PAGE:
In other words, this is a game with a ton of content for your ten bucks (I’m guessing 50 hours, and I suspect that might be on the low side), and it makes you feel smarter while you’re playing it.  If I had any long plane flights ahead, or had a daily commute on public transit, it would be a godsend, but even without that excuse I’m finding it hard not to look at every spare ten minute block of time as an opportunity to knock out another puzzle.

 

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A very simple guide to playing Mahjong video games.

I will be the first to acknowledge that my fondness for Japanese arcade mahjong games is one of my more… rarefied quirks, and that any time I post about them I am basically screaming into the void in the vain hopes of finding other fans so we can be mahjong buddies and go on adventures together.

With that in mind, I thought maybe I should put together a short article on how to play them, in hopes of infecting others with this particular affliction.

So, here we go.

Let’s start with defining what I mean by arcade-style mahjong.

Proper mahjong – not mahjong solitaire, which is the tile matching game most people think of when they hear the word – is a game sort of like gin rummy, normally played with four people and at least 16 hands per game. Each player starts with a fixed number of points, usually 25000, and wins and losses result in the points getting passed around the table. At the end of the game, the person with the highest number of points wins.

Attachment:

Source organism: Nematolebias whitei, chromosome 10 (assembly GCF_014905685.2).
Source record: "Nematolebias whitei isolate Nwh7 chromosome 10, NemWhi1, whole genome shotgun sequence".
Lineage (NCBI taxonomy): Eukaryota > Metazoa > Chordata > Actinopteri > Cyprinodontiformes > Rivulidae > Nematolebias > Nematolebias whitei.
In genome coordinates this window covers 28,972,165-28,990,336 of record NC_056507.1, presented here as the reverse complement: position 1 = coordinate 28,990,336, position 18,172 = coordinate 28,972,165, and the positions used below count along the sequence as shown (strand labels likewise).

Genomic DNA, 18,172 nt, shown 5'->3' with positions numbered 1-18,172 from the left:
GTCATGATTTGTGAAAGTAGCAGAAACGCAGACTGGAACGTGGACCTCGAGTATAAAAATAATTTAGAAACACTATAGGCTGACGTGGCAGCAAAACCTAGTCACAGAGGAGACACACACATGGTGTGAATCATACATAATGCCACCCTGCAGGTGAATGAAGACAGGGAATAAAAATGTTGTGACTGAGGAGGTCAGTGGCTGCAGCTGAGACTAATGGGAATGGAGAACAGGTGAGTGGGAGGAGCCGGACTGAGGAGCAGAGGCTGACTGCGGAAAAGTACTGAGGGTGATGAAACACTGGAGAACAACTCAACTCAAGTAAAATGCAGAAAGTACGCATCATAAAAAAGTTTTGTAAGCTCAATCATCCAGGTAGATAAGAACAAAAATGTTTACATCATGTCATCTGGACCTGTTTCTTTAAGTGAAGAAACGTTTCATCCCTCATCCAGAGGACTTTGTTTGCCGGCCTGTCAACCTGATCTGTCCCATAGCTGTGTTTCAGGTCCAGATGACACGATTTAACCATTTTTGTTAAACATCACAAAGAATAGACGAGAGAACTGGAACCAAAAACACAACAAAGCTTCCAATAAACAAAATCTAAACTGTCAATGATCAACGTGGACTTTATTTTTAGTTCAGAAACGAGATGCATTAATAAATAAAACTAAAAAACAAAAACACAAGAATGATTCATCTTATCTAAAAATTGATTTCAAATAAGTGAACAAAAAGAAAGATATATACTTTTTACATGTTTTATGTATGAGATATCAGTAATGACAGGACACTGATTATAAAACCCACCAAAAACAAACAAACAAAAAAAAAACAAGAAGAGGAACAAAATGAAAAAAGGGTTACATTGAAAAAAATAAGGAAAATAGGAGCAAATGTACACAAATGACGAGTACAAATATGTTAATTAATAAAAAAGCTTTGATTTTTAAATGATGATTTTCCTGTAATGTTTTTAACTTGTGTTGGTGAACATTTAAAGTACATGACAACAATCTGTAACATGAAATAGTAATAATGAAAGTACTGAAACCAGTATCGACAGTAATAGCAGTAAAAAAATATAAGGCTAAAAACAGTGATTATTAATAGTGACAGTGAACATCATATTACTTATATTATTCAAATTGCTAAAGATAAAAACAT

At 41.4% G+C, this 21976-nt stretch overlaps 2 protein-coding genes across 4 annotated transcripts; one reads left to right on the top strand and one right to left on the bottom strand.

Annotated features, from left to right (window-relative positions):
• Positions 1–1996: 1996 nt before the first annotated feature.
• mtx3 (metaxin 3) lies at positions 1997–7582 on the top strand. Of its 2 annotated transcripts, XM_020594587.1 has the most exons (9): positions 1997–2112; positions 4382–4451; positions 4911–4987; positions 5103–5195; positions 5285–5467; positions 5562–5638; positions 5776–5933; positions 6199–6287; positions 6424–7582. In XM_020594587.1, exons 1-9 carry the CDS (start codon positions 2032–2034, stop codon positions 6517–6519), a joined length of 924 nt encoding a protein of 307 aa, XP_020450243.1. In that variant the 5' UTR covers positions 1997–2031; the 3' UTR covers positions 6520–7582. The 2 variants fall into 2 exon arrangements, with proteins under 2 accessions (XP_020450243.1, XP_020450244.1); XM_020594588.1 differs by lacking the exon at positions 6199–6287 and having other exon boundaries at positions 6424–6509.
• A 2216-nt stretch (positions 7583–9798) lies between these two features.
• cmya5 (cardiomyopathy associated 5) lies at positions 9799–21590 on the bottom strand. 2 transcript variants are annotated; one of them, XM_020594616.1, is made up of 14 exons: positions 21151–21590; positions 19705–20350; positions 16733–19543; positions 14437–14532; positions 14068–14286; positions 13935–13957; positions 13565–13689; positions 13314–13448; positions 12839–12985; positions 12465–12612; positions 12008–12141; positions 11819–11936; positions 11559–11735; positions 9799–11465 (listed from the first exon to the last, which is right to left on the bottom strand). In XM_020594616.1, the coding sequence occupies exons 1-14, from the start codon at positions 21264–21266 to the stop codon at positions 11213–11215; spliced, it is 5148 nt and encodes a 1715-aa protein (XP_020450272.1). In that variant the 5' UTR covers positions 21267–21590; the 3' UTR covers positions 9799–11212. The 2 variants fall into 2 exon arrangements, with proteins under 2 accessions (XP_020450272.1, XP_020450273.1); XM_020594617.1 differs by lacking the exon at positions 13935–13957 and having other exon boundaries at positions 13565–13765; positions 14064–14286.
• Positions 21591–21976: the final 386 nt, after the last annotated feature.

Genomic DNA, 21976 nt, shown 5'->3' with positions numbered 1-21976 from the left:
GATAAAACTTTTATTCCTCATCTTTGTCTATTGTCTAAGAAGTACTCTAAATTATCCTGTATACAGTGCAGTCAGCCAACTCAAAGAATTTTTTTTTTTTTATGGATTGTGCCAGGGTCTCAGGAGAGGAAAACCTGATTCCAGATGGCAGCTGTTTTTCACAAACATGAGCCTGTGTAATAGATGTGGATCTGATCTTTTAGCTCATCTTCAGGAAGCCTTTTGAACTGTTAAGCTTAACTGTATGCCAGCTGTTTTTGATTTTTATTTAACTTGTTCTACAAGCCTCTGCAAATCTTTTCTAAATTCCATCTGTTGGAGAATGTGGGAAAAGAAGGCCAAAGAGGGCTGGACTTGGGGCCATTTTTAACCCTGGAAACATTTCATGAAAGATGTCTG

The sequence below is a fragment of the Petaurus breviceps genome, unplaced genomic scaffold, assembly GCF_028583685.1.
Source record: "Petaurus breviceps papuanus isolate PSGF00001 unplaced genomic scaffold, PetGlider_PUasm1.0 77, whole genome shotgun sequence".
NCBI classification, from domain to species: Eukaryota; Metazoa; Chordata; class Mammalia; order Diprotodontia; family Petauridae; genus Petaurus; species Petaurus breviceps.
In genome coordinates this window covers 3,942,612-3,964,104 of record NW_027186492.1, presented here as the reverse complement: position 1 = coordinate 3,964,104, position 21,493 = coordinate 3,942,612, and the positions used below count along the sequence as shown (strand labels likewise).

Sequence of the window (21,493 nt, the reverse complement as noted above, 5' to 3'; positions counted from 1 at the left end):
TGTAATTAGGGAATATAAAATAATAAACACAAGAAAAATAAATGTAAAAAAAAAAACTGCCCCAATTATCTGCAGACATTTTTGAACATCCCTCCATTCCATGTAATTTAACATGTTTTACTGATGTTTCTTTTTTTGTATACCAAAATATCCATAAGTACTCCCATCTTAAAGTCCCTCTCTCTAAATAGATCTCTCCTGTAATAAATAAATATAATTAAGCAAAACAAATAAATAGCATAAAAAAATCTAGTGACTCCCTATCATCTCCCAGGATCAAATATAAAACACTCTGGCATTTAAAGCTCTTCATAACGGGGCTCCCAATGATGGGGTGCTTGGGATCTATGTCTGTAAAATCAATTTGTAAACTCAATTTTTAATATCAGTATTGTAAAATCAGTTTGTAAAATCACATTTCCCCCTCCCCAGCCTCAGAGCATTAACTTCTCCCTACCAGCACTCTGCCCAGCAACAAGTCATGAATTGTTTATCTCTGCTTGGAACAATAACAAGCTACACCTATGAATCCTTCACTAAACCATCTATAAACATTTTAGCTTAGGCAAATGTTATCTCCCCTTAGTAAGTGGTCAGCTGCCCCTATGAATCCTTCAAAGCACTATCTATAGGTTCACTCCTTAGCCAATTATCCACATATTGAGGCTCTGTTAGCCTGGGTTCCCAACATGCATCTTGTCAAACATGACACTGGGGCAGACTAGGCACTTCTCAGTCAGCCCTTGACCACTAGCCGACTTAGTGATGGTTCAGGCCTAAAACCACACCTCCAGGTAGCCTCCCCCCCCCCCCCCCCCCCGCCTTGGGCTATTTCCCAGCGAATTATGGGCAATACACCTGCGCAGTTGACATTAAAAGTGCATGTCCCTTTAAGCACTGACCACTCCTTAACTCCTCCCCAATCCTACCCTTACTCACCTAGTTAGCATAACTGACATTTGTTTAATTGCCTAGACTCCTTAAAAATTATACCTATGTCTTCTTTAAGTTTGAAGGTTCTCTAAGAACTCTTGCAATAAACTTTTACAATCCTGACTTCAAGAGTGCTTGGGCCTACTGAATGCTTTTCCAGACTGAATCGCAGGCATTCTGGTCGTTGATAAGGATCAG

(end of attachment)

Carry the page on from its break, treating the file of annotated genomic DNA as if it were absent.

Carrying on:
Arcade mahjong games are much simpler and are usually just you vs. the CPU. Generally your goal isn’t to run the CPU out of points so much as it is to get a certain number of wins before they can run YOU out of points, though taking all of the CPU’s points is usually a quick path to victory. (And certainly satisfying.)

This guide is designed to teach you a very abbreviated subset of the rules – basically, all you need to know in order to play mahjong at an entry level and win.  If you’re reading this as someone who is already familiar with the game, please don’t point out all of the stuff I’m leaving out.

But, before getting into how to play mahjong, you need to know the game pieces, so let’s start with  a quick overview of the tiles.

Japanese mahjong has three numbered suits, one set of four “winds” tiles, and one set of three “dragon” tiles. (Chinese versions of the game add some more tiles, so you’ll see season and flower tiles in a Chinese mahjong set or game.)

The three suits are:

“Sou”, which is represented by pieces of bamboo.

Note that the one of this suit is normally shown as a bird rather than a single piece of bamboo.

“Wan”, which is… well, it’s a counter for tens of thousands.  There’s no good mnemonic here.  Just think of them as “number” tiles, I guess.